Marketing is like surfing, you just need some great waves of disruption; Samsung CMO

Pippa Chambers
By Pippa Chambers | 20 June 2017

When you’re a CMO of a tech company you don’t doddle along with the company’s marketing playbook, you tear up the rules and create disruption for yourself in order stay ahead, acording to Samsung Electronics America CMO Marc Mathieu.

Speaking at the Wake up with The Economist talk at the Cannes Lions Festival of Creativity, on the question of taking marketing risks, Mathieu, whose marketing background is in Coca-Cola and Unilever as well as startups, said marketing methods at a technology company are somewhat different to those in other verticals.

“Working for a technology company, what’s interesting is that contrary to a lot of other marketers where they have a marketing playbook and have their organisation play by those rules, we instead have to fundamentally rethink the marketing playbook all the time,” Mathieu said.

“It goes so fast and as soon as we do something, it’s so likely that someone else is going to do the same that we have to constantly take risks and create our own disruption.”

Mathieu says the brand tries to “create disruptions, not avoid them”. 

“To do marketing, it’s a bit like surfing, you need to have some great waves,” Mathieu said.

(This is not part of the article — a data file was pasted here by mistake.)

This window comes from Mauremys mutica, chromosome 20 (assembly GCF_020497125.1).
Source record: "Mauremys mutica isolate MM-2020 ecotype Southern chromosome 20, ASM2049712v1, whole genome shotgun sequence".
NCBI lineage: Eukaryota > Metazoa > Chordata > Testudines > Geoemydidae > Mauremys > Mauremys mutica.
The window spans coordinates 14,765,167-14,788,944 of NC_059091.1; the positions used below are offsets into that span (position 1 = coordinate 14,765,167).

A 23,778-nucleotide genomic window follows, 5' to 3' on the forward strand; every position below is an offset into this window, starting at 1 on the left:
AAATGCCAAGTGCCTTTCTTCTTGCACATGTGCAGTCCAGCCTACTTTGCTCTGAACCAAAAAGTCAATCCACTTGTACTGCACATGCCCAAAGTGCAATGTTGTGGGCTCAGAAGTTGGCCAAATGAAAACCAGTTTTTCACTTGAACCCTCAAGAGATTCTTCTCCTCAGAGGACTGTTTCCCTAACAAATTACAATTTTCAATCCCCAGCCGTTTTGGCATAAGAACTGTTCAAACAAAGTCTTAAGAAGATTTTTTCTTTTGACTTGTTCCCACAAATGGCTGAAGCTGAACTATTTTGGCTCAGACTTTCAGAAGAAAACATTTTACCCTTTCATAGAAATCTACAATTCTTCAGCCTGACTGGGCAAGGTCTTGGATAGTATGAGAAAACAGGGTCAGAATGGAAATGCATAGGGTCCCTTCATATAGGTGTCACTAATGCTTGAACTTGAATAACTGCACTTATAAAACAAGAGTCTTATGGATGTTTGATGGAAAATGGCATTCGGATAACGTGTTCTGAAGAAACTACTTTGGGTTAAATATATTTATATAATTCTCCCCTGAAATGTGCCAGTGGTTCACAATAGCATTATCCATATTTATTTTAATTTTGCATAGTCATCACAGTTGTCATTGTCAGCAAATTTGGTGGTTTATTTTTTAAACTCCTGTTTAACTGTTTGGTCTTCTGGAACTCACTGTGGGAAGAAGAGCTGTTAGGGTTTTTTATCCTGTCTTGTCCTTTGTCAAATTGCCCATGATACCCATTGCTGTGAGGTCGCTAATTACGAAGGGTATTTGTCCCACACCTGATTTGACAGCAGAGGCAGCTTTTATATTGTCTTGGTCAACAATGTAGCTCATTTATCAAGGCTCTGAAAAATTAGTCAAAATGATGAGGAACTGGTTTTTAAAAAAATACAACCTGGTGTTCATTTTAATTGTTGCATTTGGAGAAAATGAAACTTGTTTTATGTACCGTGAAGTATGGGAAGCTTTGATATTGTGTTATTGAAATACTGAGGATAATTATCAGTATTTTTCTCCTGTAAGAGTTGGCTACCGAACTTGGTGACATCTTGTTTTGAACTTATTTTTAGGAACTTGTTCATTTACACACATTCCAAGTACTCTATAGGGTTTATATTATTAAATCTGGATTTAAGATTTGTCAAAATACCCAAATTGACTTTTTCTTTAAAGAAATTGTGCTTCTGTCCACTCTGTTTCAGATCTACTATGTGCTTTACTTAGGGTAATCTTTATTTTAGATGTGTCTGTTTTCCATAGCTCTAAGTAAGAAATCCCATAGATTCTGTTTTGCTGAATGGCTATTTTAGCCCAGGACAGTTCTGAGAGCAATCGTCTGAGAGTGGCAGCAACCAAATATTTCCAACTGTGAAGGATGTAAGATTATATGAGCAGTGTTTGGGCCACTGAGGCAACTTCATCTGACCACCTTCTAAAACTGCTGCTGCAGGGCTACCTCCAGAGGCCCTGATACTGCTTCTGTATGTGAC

“You do need to make sure that you create enough movement, enough disruption and enough risk-taking.”

Executive editor of The Economist and panel moderator Daniel Franklin; CMO of Samsung Electronics Marc Mathieu, chief marketing and communications officer of Mastercard Raja Rajamannar & CMO of Deloitte Diana O'Brien.

He referred to his days at Unilever and how, given the marketing playbook that was embedded there, it was often a struggle to create a culture of risk-taking as it was not part of that structure.

Instead of adapting that playbook, he led the development of The Unilever Foundry - a platform for startups and innovators to engage, collaborate and explore business ideas with Unilever and its 400+ brands.

“The Foundry, in reality, was more to teach marketers and give marketers the permission to take risks. They could, for $50,000, do in six weeks, a pitch-to-pilot project working directly with a startup,” he explained.

He said this was better than having to go through all the rigorous management approval processes and submitting multimillion-dollar agency briefs.

“Fundamentally it was a different way of enabling a mentality of risk-taking and initiative.”

Did you see: 'Storytelling' is a poor strategy; experiences are the future says MasterCard CMO.

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